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Culture and male circumcision clash in Mbale, Uganda

Culture and male circumcision clash in Mbale, Uganda

Picture of James  Kityo
Cultural Male Circumcision, Mbale, Uganda

“Stand straight and look into my eyes. Don’t twitch a muscle. I see you’re crying. You are crying for it. Crying to be cut to look like your father. But Imbalu is not laughter. Imbalu is a shaving knife.”

Among the Bamasaba (also known as the Gishu) of Mbale and Mount Elgon region in Eastern Uganda, every leap year is a traditional circumcision year. To them, male circumcision is a cultural rite for initiation into manhood. This practice dates back to the days of their forefathers. As described by Professor Timothy Wangusa, in Upon This Mountain, circumcision (known as ‘Imbalu’ among the Gishu) is for strength, valour and manhood.

But male circumcision is no longer just a cultural or religious obligation, circumcision – when carried out safely in a sterile environment – is now a powerful tool used by health facilities to contribute towards a reduction in new HIV infections among men. There have, as expected, arisen a number of confusions on the difference between circumcision for culture, circumcision for religious purposes as performed by Muslims or Jewish communities, and circumcision for prevention of new HIV infections for men.

Safe Male Circumcision

In regards to HIV prevention, ever since African health systems adopted safe male circumcision (SMC), many interesting scenarios have emerged. In Zambia, members of parliament have found themselves on the ‘chopping board’, getting circumcised themselves in order to lead by example. You cannot tell your electorates to respond to SMC after all, when you yourself have never been circumcised.

In Rwanda, East Africa, the army was issued with a dictum that officers and men should be circumcised as a measure to reduce new infections from HIV. If you want to be in the army, get circumcised.

Circumcision being mandatory for all Muslims, Muslim surgeons – who are extremely experienced in performing mainly neonatal circumcision – find themselves better positioned to perform the procedure than other groups as they, unlike the cultural circumcisers, carry it out in a sterile setting. It is no wonder that in Uganda, Muslim-founded health facilities have been doing brisk business, charging up to US$40 dollars for one operation.

However, the proliferation of circumcision ‘surgeons’ may also be a menace to medically sound circumcision procedures. For it is now very easy for a person to claim they have shiftted from being a traditional cultural circumcision ‘surgeon’ to clinical male circumcision surgeon, who may claim to carry out SMC but is not using the sterile equipment.

However, the greatest nightmare to male circumcision came recently when traditional surgeons in Mbale went on a rampage to circumcise every male soul in the area. Because of the Imbalu craze among the Gishu, many people were forced into getting circumcised, even when they do not subscribe to that culture. Police was forced to fire tear gas, to save many men from being forcefully circumcised.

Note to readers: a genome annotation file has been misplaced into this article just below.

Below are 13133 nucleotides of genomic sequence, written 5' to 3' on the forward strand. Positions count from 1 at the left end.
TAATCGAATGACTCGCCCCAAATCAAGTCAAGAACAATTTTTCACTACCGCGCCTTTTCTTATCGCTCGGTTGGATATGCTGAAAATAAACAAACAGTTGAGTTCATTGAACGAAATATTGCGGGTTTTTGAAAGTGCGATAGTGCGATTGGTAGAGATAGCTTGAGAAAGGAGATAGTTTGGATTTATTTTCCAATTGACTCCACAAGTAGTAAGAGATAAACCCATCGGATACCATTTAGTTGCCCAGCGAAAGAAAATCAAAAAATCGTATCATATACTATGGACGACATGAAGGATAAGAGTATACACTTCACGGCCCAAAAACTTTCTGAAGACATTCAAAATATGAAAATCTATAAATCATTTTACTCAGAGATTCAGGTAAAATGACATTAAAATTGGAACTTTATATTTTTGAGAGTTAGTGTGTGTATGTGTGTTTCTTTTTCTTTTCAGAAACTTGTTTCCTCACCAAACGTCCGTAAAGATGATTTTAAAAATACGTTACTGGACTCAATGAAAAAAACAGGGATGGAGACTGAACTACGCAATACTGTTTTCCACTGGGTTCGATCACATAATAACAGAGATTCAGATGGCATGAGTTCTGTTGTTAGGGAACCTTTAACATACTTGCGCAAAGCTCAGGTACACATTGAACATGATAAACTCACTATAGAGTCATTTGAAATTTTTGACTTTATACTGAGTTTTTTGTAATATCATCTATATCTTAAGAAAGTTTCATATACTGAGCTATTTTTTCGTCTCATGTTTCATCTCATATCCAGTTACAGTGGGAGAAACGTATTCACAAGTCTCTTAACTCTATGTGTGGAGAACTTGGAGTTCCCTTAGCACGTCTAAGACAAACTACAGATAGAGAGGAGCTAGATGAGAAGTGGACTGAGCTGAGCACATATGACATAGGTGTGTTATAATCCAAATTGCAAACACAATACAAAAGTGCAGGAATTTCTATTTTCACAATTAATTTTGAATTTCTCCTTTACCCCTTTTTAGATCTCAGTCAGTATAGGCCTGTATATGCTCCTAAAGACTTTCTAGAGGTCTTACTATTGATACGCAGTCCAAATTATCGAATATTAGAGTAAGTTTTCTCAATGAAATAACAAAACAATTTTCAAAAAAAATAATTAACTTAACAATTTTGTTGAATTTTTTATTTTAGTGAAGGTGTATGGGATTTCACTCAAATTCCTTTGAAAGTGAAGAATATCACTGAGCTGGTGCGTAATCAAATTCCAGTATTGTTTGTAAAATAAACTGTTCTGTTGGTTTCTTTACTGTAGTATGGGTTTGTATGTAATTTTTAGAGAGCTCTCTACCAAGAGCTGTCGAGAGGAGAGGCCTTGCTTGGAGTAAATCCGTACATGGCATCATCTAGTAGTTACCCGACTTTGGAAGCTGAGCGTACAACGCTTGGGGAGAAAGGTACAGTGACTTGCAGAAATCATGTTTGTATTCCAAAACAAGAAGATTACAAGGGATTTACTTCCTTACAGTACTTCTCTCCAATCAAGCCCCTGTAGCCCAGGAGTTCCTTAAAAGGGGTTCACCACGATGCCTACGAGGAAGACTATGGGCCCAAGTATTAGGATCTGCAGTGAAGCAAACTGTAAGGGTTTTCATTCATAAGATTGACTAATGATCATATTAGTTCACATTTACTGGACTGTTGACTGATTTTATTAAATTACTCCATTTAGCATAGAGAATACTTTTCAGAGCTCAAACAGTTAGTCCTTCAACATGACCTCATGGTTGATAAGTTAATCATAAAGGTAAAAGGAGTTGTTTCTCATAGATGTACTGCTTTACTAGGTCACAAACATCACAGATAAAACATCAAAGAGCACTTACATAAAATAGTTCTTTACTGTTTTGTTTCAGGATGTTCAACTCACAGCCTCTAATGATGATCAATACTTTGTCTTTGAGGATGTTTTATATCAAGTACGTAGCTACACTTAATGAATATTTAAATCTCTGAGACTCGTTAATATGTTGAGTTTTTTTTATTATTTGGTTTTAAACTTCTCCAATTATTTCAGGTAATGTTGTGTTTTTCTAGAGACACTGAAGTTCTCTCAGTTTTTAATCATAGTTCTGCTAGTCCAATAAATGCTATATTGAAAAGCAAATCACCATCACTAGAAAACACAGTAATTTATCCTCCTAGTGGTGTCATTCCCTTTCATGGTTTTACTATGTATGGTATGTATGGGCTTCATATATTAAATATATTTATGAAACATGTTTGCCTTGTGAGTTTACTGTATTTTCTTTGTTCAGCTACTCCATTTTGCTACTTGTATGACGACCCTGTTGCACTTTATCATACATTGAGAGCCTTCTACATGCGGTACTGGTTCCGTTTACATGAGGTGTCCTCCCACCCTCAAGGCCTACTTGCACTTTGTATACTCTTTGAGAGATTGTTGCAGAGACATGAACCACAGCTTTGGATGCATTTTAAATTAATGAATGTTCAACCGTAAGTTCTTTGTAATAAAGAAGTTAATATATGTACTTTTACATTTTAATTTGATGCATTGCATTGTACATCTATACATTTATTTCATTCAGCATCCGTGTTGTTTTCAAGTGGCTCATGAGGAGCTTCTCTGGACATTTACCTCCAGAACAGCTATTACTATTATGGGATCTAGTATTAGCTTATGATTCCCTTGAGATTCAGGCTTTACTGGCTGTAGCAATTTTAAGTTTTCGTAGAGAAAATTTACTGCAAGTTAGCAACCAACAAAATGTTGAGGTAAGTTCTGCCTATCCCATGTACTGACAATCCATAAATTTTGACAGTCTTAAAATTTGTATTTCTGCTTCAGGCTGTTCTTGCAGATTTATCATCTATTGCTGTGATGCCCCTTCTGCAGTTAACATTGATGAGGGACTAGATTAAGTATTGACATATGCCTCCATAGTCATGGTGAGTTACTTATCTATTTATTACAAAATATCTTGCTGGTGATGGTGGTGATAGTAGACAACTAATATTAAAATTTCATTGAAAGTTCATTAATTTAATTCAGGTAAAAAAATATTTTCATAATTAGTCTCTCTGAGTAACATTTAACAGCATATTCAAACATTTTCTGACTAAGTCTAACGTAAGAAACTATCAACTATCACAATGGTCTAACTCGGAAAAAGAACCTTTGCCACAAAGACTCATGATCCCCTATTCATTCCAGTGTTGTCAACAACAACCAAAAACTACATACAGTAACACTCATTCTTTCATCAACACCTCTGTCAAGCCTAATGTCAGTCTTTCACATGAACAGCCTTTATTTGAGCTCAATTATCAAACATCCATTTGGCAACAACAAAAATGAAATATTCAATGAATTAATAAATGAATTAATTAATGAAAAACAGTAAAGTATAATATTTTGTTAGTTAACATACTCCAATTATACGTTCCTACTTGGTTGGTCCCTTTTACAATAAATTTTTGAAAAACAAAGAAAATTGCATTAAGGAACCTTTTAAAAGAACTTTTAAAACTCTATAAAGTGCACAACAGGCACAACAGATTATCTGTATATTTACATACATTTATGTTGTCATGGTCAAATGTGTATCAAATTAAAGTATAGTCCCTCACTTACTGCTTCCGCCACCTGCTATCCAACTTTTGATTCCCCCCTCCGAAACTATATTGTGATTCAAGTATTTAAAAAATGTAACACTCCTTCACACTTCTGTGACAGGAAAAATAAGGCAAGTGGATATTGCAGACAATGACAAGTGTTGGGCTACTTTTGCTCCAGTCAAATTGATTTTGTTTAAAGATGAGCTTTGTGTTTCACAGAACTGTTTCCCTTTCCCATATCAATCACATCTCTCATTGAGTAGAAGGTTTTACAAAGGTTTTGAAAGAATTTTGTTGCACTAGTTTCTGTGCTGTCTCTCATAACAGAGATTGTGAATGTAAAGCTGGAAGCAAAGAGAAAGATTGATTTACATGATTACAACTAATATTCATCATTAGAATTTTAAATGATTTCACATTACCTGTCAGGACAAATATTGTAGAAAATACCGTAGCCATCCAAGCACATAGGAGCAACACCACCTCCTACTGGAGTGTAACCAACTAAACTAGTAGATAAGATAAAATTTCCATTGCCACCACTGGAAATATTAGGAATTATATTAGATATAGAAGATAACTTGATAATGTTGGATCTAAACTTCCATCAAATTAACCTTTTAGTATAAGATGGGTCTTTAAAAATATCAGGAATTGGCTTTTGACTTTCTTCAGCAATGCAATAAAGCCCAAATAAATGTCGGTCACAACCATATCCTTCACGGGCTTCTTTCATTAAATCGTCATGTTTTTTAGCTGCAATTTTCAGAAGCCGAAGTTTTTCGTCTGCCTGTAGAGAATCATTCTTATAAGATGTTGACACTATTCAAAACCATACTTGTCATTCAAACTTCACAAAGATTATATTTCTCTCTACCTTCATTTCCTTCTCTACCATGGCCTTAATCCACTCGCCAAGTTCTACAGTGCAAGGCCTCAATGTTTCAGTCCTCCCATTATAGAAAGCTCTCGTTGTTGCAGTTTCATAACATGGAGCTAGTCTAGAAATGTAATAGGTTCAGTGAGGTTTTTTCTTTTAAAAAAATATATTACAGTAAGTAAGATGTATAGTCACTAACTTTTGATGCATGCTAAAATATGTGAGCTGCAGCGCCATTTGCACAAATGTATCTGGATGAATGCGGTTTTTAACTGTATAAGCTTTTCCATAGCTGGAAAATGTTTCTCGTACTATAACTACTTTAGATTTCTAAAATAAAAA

District Police Commander Michael Angucia was not amused. “I am not trying to fight the culture of the Bamasaba but the way the practice is handled may cause tribal conflicts. Several people have fled the town, property robbed and business is being paralyzed. We have deployed on the streets to arrest the hooligans,” he said.

Apparently, the reason behind the forced circumcision campaign was that the native Gishu men were accusing the non-Bagisu men for having sex with their women (Gishu women) and infecting them with sexually transmitted infections (STIs).

Aggrey Wamundu, a leader of the Gishusurgeons, said: “The Government of Uganda recently introduced male circumcision as a way of mitigating the spread of HIV/AIDS. We therefore don’t see why these guys [non- Gishu] have not gone to hospitals for the surgical procedure. This is why we have decided to forcefully circumcise them so, as to save our girls from STIs.”

One wonders why a community with a proud culture has resorted to actions reminiscent of the children in the Lord of the Flies in the name of circumcision. They have ransacked homesteads, stolen property, invaded huts and villages and put up road blocks, requiring men to remove their pants in order to be certified as circumcised.

This may be the time for Doctors Opposing Circumcision to say ‘we told you so’, but at this level one may discern more of their arguments if the rampage with which male circumcision in Uganda district of Mbale was conducted is not stopped.

Such forced circumcision is likely to create a bias against a practice with outstanding medical benefits. Unfortunately, the Gishu culture, which euphemistically refers to circumcision as ‘facing the knife’, goes beyond the limits of using safe male circumcision as a combined preventive measure for HIV as anticipated by Ministries of Health in Sub Sahara Africa, UNAIDS and the World Health Organization.

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